The most significant events in the history of books on the 21st of November
1694: Voltaire is born François-Marie Arouet in Paris. This towering figure of the French Enlightenment wrote satirical novels (Candide), philosophical works (Dictionnaire philosophique), and even an early example of the detective novel (Zadig). This last work takes the figure of Zadig (an ancient Babylonian philosopher) as its central character, and incorporates the classic fairy tale ‘The Three Princes of Serendip‘.
1748: The first instalment of the dirty novel Fanny Hill is published. Subtitled Memoirs of a Woman of Pleasure, John Cleland’s novel is considered the first example of an original work of literary pornography written in prose in the English language. The novel was heavily censored when it was first published, and a full, unexpurgated version would not appear in print until 1963 – over two centuries after it was written. Astoundingly, the novel would find itself in a similar position to Lady Chatterley’s Lover several years before, and the man selling the book was put on trial. He lost, and the book would not be reprinted until 1970.
1863: Sir Arthur Quiller-Couch, editor of Oxford Book of English Verse, is born. Quiller-Couch, popularly known as ‘Q’, was responsible for finishing Robert Louis Stevenson‘s novel St Ives when Stevenson died in 1894.
1902: Isaac Bashevis Singer is born. This Polish-born Jewish author (who wrote exclusively in Yiddish) was awarded the Nobel Prize in Literature in 1978.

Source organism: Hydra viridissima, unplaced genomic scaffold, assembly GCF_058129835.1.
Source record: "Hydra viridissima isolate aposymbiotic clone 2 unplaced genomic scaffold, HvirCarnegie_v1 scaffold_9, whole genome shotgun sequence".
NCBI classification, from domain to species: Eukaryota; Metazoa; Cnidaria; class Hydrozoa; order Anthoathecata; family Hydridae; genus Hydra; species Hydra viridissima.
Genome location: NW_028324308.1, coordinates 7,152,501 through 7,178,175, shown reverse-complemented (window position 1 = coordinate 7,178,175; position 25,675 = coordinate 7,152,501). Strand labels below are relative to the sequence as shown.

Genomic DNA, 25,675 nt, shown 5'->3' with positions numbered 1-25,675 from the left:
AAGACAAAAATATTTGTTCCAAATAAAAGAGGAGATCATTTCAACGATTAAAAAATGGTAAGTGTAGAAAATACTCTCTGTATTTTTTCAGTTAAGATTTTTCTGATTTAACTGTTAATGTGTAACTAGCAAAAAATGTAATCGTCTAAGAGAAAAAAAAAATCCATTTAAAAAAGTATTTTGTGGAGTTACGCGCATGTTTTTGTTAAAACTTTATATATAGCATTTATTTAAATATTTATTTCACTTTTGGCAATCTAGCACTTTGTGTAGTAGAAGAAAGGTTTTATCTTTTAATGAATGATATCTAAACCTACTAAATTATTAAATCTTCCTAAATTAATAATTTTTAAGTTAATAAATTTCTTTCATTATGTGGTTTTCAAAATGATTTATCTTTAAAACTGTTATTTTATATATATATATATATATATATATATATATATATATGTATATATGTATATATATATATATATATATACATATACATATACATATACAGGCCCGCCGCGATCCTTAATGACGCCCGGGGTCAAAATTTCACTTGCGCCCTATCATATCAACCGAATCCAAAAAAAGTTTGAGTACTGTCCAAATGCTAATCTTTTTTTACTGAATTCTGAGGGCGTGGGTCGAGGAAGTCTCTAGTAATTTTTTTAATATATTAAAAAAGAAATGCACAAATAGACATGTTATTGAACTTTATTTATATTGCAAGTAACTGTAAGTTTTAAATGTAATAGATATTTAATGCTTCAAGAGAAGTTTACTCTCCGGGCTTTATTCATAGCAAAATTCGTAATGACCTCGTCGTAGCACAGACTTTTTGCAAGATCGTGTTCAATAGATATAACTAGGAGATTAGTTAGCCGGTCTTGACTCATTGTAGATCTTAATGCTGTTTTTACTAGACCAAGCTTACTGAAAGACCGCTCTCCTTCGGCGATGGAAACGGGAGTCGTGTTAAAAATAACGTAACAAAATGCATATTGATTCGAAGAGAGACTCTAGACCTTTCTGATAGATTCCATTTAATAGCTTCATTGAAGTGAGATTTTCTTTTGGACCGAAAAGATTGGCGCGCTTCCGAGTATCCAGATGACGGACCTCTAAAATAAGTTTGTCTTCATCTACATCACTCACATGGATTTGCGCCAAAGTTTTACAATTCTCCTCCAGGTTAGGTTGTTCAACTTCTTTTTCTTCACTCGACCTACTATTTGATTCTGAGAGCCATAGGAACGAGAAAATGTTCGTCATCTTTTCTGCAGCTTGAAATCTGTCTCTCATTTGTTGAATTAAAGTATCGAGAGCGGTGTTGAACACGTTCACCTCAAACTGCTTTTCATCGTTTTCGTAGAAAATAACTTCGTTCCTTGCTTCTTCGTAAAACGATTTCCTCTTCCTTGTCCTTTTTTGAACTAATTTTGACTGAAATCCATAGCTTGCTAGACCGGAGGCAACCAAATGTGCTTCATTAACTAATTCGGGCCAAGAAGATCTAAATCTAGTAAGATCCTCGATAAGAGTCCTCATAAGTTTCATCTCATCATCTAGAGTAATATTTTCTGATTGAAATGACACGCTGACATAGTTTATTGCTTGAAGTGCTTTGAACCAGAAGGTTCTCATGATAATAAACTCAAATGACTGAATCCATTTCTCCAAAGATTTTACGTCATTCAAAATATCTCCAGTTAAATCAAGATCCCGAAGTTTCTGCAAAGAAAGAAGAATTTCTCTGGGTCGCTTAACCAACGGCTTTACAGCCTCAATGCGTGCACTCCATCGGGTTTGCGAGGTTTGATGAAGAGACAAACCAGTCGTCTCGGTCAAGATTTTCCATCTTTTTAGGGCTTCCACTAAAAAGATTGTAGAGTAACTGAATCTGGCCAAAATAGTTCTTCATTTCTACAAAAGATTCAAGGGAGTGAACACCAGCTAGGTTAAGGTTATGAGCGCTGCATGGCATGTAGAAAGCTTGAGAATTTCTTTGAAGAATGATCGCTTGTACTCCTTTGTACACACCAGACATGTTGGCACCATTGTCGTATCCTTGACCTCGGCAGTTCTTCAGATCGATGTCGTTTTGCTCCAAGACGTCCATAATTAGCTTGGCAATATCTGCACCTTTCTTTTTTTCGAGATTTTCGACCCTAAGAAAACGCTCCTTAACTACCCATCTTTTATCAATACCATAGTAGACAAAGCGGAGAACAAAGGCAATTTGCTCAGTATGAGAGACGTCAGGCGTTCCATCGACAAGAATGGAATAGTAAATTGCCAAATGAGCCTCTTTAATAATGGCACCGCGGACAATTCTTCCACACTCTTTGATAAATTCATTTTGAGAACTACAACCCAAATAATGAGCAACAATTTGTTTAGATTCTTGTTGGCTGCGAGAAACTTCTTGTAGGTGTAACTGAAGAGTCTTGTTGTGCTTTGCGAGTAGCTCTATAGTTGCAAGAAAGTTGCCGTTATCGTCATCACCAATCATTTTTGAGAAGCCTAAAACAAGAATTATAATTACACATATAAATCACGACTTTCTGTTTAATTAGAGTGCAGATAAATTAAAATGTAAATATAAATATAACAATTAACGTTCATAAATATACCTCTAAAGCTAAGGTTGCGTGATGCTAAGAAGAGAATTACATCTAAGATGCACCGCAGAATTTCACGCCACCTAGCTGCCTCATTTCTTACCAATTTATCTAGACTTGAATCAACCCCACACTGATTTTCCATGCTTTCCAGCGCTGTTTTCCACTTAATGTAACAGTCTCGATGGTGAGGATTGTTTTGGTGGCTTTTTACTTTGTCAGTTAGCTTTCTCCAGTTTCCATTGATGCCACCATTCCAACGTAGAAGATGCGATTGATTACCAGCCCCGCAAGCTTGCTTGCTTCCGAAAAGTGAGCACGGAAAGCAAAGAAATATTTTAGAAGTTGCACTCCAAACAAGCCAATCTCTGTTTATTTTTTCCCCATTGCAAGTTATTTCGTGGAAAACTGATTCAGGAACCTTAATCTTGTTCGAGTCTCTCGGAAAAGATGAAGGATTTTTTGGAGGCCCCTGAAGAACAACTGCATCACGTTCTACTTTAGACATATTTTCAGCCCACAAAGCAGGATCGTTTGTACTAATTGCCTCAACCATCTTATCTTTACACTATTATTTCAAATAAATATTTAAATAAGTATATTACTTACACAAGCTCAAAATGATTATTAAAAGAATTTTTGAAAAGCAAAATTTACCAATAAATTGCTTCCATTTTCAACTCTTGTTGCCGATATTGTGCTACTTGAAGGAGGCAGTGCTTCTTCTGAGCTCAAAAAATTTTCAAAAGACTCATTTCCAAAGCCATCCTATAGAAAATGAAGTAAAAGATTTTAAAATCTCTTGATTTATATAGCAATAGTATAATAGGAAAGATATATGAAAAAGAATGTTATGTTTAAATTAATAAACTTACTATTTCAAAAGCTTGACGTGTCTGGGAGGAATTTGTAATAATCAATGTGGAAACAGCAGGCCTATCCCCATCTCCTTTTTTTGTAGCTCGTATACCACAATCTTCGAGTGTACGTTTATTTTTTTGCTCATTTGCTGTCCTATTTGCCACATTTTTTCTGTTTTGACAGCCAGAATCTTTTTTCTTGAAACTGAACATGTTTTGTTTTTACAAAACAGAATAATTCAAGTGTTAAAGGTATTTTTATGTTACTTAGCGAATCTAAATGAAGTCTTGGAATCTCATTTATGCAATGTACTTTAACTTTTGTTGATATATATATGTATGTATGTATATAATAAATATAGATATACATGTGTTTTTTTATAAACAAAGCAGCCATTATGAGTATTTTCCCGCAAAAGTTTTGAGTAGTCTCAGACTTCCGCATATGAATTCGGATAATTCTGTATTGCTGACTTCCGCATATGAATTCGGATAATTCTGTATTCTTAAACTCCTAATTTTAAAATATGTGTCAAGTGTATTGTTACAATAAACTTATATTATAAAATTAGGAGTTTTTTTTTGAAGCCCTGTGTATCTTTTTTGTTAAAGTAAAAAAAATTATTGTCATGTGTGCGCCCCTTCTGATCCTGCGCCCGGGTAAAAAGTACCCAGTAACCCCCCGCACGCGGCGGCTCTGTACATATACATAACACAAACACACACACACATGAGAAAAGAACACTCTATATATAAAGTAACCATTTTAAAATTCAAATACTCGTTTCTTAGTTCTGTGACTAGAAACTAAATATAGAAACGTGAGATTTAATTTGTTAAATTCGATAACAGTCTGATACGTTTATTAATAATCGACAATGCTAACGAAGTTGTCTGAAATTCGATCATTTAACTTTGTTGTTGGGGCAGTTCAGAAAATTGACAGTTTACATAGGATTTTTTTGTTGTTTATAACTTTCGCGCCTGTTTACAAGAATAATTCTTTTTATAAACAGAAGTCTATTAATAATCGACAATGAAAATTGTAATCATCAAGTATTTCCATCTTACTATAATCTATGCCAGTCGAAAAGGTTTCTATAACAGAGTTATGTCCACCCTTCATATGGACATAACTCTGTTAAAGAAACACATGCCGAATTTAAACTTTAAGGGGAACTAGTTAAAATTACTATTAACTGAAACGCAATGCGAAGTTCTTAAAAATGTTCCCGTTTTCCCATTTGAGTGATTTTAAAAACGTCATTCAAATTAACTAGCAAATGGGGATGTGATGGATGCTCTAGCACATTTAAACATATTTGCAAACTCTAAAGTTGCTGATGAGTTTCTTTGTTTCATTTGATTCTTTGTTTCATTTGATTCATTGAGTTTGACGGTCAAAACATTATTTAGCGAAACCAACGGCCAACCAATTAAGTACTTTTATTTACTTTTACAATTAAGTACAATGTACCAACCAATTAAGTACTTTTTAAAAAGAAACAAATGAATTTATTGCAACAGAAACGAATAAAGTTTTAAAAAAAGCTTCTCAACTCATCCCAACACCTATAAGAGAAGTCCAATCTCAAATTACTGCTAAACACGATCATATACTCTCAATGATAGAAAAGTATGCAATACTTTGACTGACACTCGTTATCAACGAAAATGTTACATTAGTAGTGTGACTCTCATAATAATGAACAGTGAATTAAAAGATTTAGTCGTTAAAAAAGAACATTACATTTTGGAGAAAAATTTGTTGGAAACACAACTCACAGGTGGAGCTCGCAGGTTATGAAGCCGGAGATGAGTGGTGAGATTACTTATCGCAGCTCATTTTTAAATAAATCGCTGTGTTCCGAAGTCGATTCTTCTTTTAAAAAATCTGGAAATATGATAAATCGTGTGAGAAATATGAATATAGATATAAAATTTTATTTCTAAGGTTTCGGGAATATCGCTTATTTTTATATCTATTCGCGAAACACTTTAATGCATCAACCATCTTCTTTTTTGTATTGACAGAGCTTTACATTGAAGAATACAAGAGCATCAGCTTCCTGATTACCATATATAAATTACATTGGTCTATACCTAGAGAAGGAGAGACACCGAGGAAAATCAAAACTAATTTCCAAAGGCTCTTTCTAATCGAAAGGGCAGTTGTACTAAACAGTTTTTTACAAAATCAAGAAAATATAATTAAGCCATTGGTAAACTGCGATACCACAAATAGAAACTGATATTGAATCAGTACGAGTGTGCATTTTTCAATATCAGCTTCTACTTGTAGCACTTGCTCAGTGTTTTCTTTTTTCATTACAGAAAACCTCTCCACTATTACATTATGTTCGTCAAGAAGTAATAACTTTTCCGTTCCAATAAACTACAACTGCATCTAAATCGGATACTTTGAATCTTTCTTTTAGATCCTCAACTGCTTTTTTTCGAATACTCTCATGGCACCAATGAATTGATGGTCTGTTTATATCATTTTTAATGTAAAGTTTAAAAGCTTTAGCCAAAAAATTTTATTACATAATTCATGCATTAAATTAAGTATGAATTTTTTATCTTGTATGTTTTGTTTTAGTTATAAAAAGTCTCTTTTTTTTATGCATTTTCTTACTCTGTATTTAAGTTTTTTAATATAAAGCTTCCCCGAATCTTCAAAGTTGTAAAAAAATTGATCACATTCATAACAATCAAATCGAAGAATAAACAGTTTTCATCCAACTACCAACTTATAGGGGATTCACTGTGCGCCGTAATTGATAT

1932: Beryl Bainbridge is born. This Liverpool-born novelist once observed, ‘I’ve always thought people write because they are not living properly.’
1945: Robert Benchley dies. A member of the Algonquin Round Table of American wits along with Dorothy Parker and many other American men and women of letters, Benchley was the father of novelist Peter Benchley, best known for writing the novel Jaws, which was turned into a famous film by Steven Spielberg.
1999: Quentin Crisp dies. He had been born Denis Charles Pratt on Christmas Day 1908. He dramatised his life in The Naked Civil Servant, later adapted with John Hurt in the crispy title role. Crisp once observed: ‘Autobiography is an obituary in serial form with the last instalment missing.’ He also wittily remarked: ‘If anyone said to me, “if you go on like this life will pass you by,” I would reply, “thank God for that, I nearly got mixed up in the beastly thing.”‘
And as November 21 is World Television Day, some thoughts on the gogglebox from the great and the good in the world of letters. Gore Vidal offered the advice, ‘Never pass up a chance to have sex or appear on television.’ Noel Coward remarked, ‘Television is for appearing on – not for looking at.’ And as Groucho Marx said, ‘I must say I find television very educational. The minute somebody turns it on, I go into the library and read a good book.’
Image: Title page of Fanny Hill under original title Memoirs of a Woman of Pleasure, 1749; Wikimedia Commons.